Grigory Rodcehnkov was recruited as a secret agent when he worked in Canada to help destroy Russia's reputation, President of the Russian Cross-Country Skiing Federation has claimed.
Yelena Valbe, a three-time Olympic gold medallist, made the allegation following Rodcehnkov's interview with CBS's 60 Minutes show on Sunday (February 11).
Wearing a disguise because he claimed he feared that Russian President Vladimir Putin had ordered him to be killed, Rodchenkov gave more details about the sample-swapping scheme he perfected in time for the 2014 Winter Olympic Games in Sochi.
His evidence to the Montreal-based World Anti-Doping Agency (WADA) and a Commission led by Canadian lawyer Richard McLaren led to Russia being suspended from the Winter Olympics here and having to compete under a neutral flag.
Valbe claimed he had targetted by foreign intelligence agencies when he worked briefly in Calgary nearly 20 years ago.
"I think Rodchenkov was turned when he worked in Canada, as one person cannot mastermind such a plan," Valbe told Russian newspaper Komsomolskaya Pravda.
“[The Olympic non-invitation] was part of a well-planned conspiracy.
"Following the decision to suspend the Russian Olympic Committee, the Olympic governing body [International Olympic Committee (IOC)] appointed a special invitation commission.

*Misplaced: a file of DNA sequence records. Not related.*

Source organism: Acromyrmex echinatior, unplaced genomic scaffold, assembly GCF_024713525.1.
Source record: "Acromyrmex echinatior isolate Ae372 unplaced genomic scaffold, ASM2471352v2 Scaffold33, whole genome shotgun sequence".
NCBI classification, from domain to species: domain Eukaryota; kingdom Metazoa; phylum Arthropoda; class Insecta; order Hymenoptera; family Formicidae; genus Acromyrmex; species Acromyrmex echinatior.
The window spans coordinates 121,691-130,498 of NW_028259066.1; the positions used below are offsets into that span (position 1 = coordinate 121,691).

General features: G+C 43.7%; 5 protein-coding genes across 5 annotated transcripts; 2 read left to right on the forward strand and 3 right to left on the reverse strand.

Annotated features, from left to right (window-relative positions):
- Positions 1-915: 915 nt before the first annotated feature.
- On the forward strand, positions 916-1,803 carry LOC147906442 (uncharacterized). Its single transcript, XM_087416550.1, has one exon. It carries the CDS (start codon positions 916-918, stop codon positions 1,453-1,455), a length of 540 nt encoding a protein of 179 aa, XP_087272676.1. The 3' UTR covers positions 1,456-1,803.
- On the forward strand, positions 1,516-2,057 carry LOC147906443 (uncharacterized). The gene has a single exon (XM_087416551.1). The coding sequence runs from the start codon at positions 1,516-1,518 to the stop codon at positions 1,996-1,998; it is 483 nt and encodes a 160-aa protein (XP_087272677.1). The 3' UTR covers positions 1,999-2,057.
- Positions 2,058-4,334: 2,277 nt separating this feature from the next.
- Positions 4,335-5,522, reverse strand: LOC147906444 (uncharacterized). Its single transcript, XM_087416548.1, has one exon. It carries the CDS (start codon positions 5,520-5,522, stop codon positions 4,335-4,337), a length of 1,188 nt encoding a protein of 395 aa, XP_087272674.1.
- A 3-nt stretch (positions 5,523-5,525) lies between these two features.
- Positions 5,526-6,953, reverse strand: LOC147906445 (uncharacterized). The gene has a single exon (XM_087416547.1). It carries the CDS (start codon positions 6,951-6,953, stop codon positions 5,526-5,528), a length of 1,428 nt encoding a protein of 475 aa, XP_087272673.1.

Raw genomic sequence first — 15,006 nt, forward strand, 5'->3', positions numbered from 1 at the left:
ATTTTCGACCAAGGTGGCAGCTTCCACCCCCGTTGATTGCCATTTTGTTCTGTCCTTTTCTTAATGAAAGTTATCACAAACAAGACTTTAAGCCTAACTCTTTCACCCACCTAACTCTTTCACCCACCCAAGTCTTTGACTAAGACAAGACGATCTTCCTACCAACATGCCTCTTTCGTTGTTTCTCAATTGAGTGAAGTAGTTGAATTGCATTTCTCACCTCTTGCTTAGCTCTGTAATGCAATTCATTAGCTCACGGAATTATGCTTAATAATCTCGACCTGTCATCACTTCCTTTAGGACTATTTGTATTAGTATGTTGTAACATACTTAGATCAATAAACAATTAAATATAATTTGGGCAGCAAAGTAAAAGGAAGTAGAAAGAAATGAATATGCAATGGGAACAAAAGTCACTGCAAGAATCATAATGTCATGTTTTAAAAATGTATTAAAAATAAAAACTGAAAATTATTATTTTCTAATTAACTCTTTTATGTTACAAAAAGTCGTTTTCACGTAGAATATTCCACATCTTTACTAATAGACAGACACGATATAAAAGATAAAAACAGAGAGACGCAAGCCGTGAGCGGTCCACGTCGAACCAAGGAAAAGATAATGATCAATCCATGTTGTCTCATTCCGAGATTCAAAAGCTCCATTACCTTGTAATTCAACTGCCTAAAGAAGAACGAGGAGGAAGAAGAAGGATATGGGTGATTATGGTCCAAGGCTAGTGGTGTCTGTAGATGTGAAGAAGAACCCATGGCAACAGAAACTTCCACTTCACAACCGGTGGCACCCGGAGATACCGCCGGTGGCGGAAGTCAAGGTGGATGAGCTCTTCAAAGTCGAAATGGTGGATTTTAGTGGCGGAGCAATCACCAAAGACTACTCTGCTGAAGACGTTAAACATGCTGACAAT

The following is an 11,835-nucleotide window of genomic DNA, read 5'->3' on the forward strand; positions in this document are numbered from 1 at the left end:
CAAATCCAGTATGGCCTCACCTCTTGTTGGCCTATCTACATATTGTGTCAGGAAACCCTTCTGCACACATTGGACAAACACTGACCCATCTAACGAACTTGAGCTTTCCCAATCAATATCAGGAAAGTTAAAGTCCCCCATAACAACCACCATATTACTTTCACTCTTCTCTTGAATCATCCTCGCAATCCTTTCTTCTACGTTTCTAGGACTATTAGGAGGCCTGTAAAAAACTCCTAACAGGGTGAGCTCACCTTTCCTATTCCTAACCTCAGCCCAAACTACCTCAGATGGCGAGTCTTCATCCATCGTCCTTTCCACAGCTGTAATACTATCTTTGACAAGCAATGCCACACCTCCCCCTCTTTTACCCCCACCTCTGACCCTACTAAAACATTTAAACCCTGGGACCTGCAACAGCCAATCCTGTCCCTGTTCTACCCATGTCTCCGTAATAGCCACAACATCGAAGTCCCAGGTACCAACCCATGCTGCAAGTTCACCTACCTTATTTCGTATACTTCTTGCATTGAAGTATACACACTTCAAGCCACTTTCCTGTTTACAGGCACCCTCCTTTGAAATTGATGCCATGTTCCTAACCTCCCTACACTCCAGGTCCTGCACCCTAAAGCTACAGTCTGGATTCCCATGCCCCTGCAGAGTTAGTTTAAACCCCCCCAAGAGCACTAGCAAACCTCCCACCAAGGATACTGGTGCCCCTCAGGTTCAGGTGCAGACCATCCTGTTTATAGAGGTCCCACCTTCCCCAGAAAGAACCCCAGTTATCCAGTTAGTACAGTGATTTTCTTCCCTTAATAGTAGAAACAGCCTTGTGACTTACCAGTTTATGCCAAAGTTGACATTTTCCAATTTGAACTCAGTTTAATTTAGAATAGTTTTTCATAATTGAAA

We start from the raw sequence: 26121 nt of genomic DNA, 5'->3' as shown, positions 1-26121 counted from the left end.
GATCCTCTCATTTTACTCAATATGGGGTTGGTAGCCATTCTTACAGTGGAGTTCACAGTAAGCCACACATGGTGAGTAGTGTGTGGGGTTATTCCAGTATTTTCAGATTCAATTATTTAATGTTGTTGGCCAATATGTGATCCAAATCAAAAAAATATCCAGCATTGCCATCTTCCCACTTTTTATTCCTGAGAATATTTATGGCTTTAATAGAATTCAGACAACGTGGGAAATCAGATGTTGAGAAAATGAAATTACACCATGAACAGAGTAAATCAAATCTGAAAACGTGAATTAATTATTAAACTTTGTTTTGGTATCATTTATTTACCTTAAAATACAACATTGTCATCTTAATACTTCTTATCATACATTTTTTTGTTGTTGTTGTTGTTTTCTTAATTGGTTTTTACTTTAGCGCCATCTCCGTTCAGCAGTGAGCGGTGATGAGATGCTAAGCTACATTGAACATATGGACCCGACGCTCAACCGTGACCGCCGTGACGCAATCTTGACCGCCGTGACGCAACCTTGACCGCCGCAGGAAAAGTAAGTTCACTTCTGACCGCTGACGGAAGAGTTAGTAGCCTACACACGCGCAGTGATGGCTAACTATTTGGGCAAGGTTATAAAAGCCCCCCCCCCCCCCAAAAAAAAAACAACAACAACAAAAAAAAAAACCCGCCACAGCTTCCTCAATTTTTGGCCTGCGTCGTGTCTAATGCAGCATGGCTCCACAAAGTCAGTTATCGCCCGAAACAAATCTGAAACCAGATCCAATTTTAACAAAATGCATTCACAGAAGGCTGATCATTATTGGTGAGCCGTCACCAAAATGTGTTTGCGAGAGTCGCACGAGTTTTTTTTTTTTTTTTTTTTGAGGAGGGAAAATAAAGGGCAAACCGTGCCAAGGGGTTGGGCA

"It was created solely for [approving] Russian athletes."
Russian cross-country skiers Alexander Legkov and Maxim Vylegzhanin, first and second in the 50 kilometres freestyle at Sochi 2014, were among athletes stripped of their medals by the IOC in December and banned from the Olympics for life based on evidence given by Rodchenkov.
Earlier this month they successful appealed against the decision to strip them of their medals.
They failed, however, to be allowed to take part at Pyeongchang 2018.
“Usually a country, not a separate athlete, goes to the Olympics, but after Russia was banned from the Games, the IOC invited only those whom they wanted, as if it is not the Olympic Games, but somebody's wedding," Valbe said.
"This [ruling] allowed to exclude Russia’s strongest participants [from the Games] without providing reasonable explanations.
"At first the IOC stipulated three invitation criteria which were later converted into 17.
"And the latest one of them was just tremendous – you can bar people from the Games using information coming from anonymous sources."